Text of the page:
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I don't recommend using the "increase the dimensions and orbit in a cylinder" trick here. It has several disadvantages: More expensive to compute: Perlin noise needs to select and interpolate \$d^2\$ gradient vectors per evaluation, so going from 2 dimensions to 5 means doing 8x more work. More distortion: by evaluating it on a membrane in higher-...


2

I figured it out. For anyone else in the future I followed the posts by Sander Evers that amitp suggested (thanks both of you), just the small_to_big and center_of functions in combination will give you the relative coordinate. One thing to note is the functions will tile the map with the southern mirror shifted right (and other mirrors following suit). ...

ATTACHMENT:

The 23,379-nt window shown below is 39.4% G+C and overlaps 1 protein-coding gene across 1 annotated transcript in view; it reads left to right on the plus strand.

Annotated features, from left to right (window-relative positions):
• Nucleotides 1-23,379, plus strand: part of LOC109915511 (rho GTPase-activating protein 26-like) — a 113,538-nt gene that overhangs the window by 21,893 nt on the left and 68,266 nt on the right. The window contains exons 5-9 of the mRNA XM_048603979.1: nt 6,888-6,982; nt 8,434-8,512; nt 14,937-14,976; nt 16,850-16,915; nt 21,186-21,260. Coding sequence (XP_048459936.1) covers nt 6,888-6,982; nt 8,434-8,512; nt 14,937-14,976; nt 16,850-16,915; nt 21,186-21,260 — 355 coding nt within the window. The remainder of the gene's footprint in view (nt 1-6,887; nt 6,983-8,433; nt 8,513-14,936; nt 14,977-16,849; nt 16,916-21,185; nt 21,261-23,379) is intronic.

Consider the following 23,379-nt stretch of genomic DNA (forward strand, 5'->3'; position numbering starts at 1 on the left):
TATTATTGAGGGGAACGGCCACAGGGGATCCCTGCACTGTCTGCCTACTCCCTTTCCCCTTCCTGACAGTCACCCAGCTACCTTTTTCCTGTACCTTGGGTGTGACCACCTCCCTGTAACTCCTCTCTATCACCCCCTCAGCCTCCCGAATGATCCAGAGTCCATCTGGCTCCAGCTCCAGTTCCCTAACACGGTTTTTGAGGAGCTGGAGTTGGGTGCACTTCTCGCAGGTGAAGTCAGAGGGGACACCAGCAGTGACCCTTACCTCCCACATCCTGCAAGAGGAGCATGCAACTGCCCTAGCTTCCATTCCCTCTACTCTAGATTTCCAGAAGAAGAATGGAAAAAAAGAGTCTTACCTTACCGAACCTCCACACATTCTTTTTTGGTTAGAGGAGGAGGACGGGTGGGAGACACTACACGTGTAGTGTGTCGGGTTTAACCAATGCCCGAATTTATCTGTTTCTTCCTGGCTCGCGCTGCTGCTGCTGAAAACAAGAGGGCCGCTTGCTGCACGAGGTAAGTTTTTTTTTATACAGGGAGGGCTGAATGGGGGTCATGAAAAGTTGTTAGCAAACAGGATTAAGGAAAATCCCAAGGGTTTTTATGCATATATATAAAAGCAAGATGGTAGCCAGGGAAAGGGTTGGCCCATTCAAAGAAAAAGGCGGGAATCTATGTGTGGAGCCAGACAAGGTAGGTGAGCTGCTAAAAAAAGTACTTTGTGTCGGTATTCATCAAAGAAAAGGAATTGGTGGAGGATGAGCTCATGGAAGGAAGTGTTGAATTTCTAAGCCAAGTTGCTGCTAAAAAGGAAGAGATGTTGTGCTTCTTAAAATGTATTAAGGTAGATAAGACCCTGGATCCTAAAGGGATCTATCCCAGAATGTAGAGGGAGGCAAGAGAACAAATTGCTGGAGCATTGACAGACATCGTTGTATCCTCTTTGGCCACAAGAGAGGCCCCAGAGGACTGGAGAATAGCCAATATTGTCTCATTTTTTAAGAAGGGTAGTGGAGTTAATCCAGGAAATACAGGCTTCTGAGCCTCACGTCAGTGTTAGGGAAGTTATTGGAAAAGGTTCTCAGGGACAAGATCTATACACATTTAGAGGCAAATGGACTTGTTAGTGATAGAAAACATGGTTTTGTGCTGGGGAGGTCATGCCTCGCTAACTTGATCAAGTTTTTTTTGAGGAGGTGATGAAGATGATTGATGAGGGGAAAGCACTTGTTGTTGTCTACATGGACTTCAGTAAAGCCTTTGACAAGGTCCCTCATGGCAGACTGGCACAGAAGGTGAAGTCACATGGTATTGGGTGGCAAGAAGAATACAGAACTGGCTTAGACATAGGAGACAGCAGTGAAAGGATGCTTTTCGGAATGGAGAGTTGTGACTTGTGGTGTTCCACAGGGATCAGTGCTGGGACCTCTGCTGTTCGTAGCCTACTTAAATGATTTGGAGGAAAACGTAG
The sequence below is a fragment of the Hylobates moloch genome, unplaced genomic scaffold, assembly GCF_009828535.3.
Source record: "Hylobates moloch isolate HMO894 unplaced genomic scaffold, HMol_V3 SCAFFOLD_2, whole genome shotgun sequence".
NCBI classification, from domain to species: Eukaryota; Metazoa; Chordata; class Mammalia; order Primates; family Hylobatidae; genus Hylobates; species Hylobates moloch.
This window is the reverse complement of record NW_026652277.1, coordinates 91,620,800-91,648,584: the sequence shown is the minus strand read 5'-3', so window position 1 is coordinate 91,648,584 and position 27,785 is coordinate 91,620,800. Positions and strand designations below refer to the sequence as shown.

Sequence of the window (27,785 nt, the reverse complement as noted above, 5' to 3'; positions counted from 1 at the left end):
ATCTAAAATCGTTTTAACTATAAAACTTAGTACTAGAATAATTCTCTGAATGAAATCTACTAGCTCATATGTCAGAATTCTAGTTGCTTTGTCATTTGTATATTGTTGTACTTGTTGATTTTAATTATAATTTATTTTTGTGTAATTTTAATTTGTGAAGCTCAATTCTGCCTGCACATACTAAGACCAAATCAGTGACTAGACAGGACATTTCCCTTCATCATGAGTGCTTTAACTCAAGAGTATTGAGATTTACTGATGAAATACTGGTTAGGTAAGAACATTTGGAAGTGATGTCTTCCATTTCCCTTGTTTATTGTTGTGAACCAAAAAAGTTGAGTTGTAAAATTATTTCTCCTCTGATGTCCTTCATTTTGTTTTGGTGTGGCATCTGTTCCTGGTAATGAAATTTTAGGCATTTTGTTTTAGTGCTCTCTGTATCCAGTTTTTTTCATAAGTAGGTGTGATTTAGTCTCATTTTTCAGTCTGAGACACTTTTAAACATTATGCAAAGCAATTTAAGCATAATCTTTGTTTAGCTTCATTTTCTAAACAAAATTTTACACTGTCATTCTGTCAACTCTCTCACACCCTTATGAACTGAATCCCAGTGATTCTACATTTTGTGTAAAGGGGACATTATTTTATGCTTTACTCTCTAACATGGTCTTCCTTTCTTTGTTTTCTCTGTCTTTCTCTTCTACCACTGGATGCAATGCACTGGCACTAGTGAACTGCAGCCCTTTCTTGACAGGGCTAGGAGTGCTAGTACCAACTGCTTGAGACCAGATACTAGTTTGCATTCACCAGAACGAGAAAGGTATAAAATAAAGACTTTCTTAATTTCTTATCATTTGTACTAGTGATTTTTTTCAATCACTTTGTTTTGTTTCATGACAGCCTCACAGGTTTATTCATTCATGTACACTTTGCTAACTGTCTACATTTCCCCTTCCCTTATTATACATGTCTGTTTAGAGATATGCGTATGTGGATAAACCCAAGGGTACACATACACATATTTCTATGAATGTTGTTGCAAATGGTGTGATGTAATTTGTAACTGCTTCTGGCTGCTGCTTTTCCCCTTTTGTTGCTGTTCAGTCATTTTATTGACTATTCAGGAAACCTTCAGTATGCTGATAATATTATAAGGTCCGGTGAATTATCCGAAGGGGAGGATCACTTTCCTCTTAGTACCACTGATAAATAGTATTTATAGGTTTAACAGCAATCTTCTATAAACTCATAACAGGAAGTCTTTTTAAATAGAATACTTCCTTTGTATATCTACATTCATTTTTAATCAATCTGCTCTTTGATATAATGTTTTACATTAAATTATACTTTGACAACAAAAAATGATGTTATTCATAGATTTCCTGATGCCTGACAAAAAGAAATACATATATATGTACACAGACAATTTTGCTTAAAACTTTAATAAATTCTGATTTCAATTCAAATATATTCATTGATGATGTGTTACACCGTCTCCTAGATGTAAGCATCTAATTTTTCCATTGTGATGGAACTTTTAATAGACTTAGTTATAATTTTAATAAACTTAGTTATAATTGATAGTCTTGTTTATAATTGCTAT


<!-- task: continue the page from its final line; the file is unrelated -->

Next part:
2

The height of each individual hexagon is 84px including shadow but the shadow only matters for the last row. So we need to know the size without shadows. I believe the height of the hexagon without shadow is 73px. For all rows except the last row, there is overlap in heights by 1/4 of the hexagon height. The second row starts at 3/4 of the hexagon height. (...


1

In case anyone needs it, here's the C# implementation of Patel's algorithm: IEnumerable<Hex> GetRange(Hex center, int range) { var inRange = new List<Hex>(); for (int q = -range; q <= range; q++) { int r1 = Math.Max(-range, -q - range); int r2 = Math.Min(range, -q + range); for (...


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